Just Do It!

Procrastination … we all do it at times.  Instead of jumping in and tackling our to-do list, we find other things to keep us busy.

There are many reasons why we procrastinate. Perhaps we are faced with the unpleasant task of breaking bad news to someone.  Sometimes a project is so large that we simply don’t know where to start and so we don’t.  Perhaps the task that needs to be completed is boring and generates absolutely no feelings of passion or enthusiasm.  And sometimes there are so many distractions around us that we simply cannot focus the way we need to.

Your ability to select and then act on, important tasks is a critical skill.  So how do you do that?  Here are some tactics that have helped me tackle my projects:

  1. Tackle the hardest (or most dreaded) task first: In his book, “Eat that Frog”, Brian Tracy states “If the worst thing you do each morning is to eat a live frog, you can go through the day with the satisfaction of knowing that that is probably the worst thing that is going to happen to you all day long!”  The longer we put off the boring or challenging, but necessary task, the more it weighs on our mind.  We are not able to fully focus on what we are working on so simple tasks take longer and may not be done to the quality required.  Get the tough tasks done first so that you can fully focus on other items on your to-do list.
  2. Chop it up:  Large projects can be overwhelming.  Sometimes we just don’t know where to start and so we don’t.  Instead of looking at the whole, break the large project into small, actionable steps.  Identify step one, then step two, then step three and tackle one step at a time.   The sense of accomplishment from completing each step is itself a motivator to take on the next one.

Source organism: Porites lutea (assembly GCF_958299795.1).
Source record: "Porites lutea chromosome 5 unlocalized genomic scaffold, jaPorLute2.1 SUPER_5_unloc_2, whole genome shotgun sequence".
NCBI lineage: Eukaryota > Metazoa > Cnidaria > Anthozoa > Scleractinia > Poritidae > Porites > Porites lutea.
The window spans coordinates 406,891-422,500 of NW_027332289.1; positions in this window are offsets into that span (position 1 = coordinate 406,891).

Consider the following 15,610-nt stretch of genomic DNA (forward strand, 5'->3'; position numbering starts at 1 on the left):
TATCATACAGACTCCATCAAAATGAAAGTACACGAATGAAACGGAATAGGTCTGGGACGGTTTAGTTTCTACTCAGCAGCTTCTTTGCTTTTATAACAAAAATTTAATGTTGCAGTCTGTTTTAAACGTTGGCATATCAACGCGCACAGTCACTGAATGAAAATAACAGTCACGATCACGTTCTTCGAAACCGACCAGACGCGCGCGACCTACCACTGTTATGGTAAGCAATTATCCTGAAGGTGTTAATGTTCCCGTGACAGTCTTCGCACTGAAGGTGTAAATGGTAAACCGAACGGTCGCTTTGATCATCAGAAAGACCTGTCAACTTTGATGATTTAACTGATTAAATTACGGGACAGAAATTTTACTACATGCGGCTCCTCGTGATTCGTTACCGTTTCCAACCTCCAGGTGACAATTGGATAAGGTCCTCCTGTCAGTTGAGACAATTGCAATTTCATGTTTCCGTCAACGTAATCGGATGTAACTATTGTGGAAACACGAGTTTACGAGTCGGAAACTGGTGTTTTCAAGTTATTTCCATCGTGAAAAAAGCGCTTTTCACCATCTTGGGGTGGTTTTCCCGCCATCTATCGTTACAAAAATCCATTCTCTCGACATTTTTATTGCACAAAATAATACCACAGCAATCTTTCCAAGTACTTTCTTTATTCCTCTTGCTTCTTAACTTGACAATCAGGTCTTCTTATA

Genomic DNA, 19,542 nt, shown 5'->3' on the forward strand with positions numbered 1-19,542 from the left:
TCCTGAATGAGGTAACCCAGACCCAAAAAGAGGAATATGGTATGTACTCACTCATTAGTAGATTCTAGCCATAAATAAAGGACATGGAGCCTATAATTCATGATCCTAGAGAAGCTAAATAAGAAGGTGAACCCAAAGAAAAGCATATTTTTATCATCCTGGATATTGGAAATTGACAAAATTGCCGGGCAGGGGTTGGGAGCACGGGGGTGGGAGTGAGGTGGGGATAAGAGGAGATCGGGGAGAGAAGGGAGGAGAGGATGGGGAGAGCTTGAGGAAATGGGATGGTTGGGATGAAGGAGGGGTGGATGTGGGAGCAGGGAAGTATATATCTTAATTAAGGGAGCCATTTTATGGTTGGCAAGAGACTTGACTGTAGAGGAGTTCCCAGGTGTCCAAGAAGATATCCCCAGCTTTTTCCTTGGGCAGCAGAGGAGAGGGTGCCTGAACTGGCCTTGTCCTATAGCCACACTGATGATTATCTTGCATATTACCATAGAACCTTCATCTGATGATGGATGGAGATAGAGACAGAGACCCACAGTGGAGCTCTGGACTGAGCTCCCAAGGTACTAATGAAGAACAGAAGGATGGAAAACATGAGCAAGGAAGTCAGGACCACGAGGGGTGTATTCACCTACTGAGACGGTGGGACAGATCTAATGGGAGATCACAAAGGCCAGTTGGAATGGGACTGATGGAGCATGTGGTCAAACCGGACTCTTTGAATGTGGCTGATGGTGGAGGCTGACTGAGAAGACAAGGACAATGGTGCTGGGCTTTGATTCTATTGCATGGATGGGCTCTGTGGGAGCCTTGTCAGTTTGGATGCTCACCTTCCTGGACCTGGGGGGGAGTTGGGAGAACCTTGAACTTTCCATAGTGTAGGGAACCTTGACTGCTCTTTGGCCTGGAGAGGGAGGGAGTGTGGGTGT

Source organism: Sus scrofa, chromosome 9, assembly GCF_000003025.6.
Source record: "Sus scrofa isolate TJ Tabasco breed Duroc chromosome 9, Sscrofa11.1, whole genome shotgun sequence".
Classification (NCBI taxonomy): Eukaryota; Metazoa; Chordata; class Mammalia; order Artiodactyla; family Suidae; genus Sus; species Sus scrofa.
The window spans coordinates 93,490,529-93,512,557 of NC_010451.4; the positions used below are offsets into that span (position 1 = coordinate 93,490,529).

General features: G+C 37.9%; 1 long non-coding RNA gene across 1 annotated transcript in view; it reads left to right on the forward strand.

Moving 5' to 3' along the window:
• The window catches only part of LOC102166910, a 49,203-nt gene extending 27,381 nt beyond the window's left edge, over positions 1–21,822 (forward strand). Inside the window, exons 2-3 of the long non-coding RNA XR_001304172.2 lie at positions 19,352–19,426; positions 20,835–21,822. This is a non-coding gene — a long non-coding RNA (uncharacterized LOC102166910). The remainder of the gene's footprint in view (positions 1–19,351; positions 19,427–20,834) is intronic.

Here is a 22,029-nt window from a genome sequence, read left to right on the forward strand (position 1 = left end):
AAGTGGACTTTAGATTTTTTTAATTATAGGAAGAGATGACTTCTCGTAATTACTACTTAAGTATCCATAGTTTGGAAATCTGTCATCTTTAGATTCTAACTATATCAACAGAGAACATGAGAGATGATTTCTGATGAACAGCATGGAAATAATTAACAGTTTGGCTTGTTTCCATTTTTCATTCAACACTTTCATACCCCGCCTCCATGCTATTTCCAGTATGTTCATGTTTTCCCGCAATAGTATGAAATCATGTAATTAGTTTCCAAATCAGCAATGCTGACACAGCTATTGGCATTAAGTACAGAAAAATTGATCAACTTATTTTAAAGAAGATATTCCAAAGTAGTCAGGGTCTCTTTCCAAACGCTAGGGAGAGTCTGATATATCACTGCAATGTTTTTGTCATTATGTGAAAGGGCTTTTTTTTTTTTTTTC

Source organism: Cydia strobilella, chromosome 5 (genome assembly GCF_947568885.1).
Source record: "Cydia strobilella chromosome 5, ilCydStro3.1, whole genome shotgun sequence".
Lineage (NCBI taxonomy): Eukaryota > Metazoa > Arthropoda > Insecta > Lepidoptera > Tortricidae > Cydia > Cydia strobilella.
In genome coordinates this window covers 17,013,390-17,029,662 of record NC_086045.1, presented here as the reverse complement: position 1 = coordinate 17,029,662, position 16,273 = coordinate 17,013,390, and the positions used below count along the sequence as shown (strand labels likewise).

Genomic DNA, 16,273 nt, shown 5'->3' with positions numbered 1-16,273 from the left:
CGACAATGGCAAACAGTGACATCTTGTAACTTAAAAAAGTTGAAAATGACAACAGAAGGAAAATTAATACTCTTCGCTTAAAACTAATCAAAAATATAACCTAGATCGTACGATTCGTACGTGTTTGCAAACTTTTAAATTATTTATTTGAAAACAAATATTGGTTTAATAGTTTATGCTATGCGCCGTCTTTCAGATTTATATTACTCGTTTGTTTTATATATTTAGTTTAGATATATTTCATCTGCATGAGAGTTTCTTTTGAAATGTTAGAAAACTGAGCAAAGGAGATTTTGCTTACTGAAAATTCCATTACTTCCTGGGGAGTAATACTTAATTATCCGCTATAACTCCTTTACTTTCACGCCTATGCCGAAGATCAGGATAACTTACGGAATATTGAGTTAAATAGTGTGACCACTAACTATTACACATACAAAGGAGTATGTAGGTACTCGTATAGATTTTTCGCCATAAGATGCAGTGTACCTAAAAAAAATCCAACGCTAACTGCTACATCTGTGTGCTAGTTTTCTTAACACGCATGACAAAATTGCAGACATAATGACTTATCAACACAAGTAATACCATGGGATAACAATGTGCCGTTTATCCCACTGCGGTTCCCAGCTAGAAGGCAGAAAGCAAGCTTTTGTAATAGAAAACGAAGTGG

3. Set deadlines:  When we have all the time in the world to complete a project, that’s probably how long it’s going to take.  Assign deadlines to projects.  Be realistic when setting those deadlines. Scheduling 24 hours’ worth of work in 12 hour time period is self-defeating.
  4. Remove distractions:  Spider Solitaire, Facebook, Twitter, co-workers dropping in for chats … all of those time wasters keep you from starting or completing a project.  Remove the distractions or schedule time to enjoy them.
  5. Reward Yourself:  Sometimes the reward is the sense of satisfaction at having completed a difficult or dreaded task.  I personally love the real sense of satisfaction I get when I physically cross an item off my whiteboard or in my daily journal.

What are some things that you do to keep on top of the important projects or tasks, instead of just being busy?

(This is an update of a blog originally posted in April 2012.  Every once in a while, I need to take a step back and remind myself of these steps!)

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